n investigation by Rolling Stone has shed fresh light on the unnerving murders allegedly carried out by a "kill team" of U.S. soldiers in Afghanistan. In the 8,000-word article, writer Mark Boal — who won an Oscar last year for his screenplay for The Hurt Locker — delves into the gory details of the charges faced by soldiers from the 5th Stryker Brigade, 3rd Platoon, and the lengths to which the Army went to cover up the extent of their murderous violence. Here, a list of five takeaways:
1. The kill team murdered with impunity
Five low-ranking soldiers were charged with three murders of Afghan civilians last summer, and were labeled a "rogue unit" that acted covertly and without the knowledge of its superiors. But, writes Boal, a "review of internal army records and investigative files" shows that the "Kill Team" was effectively "operating out in the open, in plain view of the rest of the company." The murder of civilians was thought to be "common knowledge," and officers who were in a position to question the killings — including the 3rd Platoon's commanding officer — failed to do so. Several officers, reveals Boal, have since been promoted.
2. They kept gruesome photos and mementos
One of the accused soldiers, Staff Sgt. Calvin Gibbs, allegedly took body parts from murdered corpses as grisly mementos of the kills. He is said to have removed fingers from two murdered civilians, and also removed a tooth from one of the dead. Other soldiers took photos of the trophy kills, and shared them with colleagues via "thumb drives and hard drives." Rolling Stone has obtained these photos [Warning: graphic images]. Some show severed heads and limbs, and others bloodied corpses. "Among the soldiers" of 3rd Platoon, writes Boal, "the collection was treated like a war memento."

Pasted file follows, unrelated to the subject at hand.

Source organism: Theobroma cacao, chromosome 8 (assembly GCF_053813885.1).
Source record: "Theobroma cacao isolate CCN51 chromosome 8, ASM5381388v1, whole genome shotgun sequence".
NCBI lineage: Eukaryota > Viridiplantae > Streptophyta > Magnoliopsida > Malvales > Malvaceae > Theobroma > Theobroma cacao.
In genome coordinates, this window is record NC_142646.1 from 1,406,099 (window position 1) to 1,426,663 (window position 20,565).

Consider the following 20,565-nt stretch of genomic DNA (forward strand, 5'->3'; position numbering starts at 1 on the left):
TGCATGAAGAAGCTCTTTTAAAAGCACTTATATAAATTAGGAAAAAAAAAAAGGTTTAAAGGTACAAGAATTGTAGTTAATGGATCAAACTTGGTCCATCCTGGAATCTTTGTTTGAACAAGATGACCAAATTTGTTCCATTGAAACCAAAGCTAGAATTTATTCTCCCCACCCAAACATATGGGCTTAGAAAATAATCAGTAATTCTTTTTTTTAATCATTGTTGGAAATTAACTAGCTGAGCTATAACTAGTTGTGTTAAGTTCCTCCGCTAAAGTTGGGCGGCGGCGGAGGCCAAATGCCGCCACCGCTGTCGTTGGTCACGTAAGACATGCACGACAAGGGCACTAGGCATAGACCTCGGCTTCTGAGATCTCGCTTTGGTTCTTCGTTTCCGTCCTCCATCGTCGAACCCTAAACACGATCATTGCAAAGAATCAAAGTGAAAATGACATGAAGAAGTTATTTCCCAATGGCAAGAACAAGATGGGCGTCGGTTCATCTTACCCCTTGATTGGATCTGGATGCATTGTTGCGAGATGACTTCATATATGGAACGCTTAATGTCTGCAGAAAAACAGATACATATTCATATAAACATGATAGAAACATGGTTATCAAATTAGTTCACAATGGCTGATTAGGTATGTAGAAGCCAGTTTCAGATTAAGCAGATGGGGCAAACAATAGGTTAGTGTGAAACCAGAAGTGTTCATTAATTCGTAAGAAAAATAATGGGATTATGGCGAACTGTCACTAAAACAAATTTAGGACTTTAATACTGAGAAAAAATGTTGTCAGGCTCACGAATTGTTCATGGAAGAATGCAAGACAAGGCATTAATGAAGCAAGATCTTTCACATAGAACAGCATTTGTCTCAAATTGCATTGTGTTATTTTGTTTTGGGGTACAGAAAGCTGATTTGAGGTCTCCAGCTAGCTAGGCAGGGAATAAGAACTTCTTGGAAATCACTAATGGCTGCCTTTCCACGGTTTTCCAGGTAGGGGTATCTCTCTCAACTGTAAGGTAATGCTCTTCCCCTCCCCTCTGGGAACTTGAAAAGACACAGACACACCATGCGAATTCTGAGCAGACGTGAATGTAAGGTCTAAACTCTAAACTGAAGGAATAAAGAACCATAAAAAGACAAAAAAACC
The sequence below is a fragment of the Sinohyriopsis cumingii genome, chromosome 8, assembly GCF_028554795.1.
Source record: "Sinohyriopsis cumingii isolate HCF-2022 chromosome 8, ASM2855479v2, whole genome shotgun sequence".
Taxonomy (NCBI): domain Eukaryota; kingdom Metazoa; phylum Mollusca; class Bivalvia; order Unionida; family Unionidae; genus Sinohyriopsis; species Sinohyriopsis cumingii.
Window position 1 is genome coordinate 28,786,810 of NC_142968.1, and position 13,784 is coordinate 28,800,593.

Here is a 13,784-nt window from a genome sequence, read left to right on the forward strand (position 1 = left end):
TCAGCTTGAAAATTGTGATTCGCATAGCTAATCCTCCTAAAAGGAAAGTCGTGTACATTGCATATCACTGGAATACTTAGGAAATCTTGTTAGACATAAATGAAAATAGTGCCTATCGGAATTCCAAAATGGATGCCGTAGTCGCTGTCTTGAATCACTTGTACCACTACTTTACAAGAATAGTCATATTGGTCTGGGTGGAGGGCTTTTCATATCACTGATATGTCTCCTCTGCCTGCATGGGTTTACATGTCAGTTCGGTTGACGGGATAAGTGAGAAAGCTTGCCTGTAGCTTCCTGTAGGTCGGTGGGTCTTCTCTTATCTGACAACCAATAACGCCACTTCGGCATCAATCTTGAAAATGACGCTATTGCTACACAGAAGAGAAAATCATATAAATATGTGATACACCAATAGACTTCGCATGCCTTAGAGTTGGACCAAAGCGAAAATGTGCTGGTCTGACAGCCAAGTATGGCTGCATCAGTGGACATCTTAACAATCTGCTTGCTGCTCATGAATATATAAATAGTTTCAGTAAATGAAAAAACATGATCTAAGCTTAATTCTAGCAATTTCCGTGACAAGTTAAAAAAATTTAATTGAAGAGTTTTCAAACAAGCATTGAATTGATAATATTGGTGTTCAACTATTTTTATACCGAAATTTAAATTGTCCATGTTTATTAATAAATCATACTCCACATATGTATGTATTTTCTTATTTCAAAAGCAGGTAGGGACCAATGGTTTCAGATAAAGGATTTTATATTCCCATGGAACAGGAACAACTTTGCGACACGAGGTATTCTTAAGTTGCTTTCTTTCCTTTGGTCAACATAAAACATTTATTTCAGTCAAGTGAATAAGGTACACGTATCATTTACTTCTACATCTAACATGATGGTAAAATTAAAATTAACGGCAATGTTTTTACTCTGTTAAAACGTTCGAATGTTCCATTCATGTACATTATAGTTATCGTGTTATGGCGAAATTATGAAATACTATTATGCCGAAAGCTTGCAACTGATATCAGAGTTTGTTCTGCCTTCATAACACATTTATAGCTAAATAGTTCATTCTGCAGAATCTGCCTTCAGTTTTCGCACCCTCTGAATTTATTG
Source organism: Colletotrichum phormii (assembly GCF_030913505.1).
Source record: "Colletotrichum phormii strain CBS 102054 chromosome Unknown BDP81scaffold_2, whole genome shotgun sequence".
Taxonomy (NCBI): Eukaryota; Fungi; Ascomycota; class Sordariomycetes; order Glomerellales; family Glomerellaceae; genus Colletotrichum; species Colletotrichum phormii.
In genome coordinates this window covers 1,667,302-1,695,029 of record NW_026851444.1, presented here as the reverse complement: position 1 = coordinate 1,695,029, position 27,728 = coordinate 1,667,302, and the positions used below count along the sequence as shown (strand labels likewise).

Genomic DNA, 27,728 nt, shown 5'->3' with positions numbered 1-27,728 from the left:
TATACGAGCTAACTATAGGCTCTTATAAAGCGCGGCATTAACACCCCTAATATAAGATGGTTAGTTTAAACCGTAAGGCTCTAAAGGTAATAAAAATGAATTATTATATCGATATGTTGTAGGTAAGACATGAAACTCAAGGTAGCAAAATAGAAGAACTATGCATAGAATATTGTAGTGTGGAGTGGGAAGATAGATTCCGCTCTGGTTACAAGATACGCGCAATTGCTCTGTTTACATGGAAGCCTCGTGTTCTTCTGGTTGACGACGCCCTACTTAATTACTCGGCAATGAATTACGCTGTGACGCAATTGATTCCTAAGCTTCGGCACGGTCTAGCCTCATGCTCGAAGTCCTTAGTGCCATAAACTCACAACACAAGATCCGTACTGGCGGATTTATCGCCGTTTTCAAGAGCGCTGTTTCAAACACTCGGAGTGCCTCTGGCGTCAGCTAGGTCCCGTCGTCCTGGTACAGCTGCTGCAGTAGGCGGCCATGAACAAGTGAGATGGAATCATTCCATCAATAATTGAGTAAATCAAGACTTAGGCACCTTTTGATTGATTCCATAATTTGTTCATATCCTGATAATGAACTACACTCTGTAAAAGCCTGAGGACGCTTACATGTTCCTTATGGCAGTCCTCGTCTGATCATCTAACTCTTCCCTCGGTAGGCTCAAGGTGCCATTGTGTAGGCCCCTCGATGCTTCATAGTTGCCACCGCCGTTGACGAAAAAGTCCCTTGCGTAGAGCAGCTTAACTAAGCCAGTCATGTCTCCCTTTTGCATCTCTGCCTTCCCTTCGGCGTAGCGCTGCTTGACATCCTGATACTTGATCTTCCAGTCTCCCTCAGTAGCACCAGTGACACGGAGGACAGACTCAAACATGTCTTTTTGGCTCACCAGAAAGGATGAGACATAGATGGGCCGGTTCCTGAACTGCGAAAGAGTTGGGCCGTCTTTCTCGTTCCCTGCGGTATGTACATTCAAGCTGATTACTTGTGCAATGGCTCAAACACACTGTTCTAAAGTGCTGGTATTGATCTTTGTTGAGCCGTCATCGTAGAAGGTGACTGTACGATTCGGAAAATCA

3. A coverup went right to the top
Before the charges were revealed last summer, an Army-wide investigation into the alleged war crimes found evidence of the photos — and went to extraordinary lengths to suppress them, writes Boal. The military "sent agents fanning out across America to the homes of soldiers and their relatives," gathering up copies of the video files. Both General Stanley McChrystal and Afghan President Hamid Karzai were made aware of the photos' existence. But they were not revealed until now. "The message was clear," writes Boal. "What happens in Afghanistan stays in Afghanistan."
4. There may be more murders... and more suspects
Five soldiers were charged with the murder of three civilians. But evidence from the photos suggests there may be more killings to investigate. One photo of two corpses, alleges Boal, shows two more civilans whose deaths were not reported, "killed by soldiers from another platoon, which has not yet been implicated in the scandal." A source tells Rolling Stone: "Those were some innocent farmers that got killed." Two of the fingers discovered in Staff Sgt. Gibbs' possession did not match the prints taken from the murdered corpses. "Either the records were screwed up," says Boal, "or there were more dead guys out there who were unaccounted for."
5. There's a conspiracy of silence
One of the killers, Spc. Jeremy Morlock, has now been sentenced to 24 years in prison, and Staff Sgt. Gibbs and three others await military tribunal for their crimes. But not a single officer or senior official has been charged in either the murders or the coverup, reveals Boal. A secret investigation into the "critical question of officer accountability" has been carried out, but the Army refuses to reveal what, if any, disciplinary action it has taken against the 3rd Platoon's commanding officers.
Read the entire piece at Rolling Stone.
THE WEEK'S AUDIOPHILE PODCASTS: LISTEN SMARTER
- The sexual politics of Game of Thrones just got enormously worse
- 31 TV shows to watch in 2014
- The hidden reason for the student loan crisis
- He said he was leaving. She ignored him.
- 14 wonderful words with no English equivalent
- Why atheism doesn't have the upper hand over religion
- What would a U.S.-Russia war look like?
- The Democrats have a mega-donor problem
- Why would a young person today be religious?
- Wounded in Boston, two brothers endure
Subscribe to the Week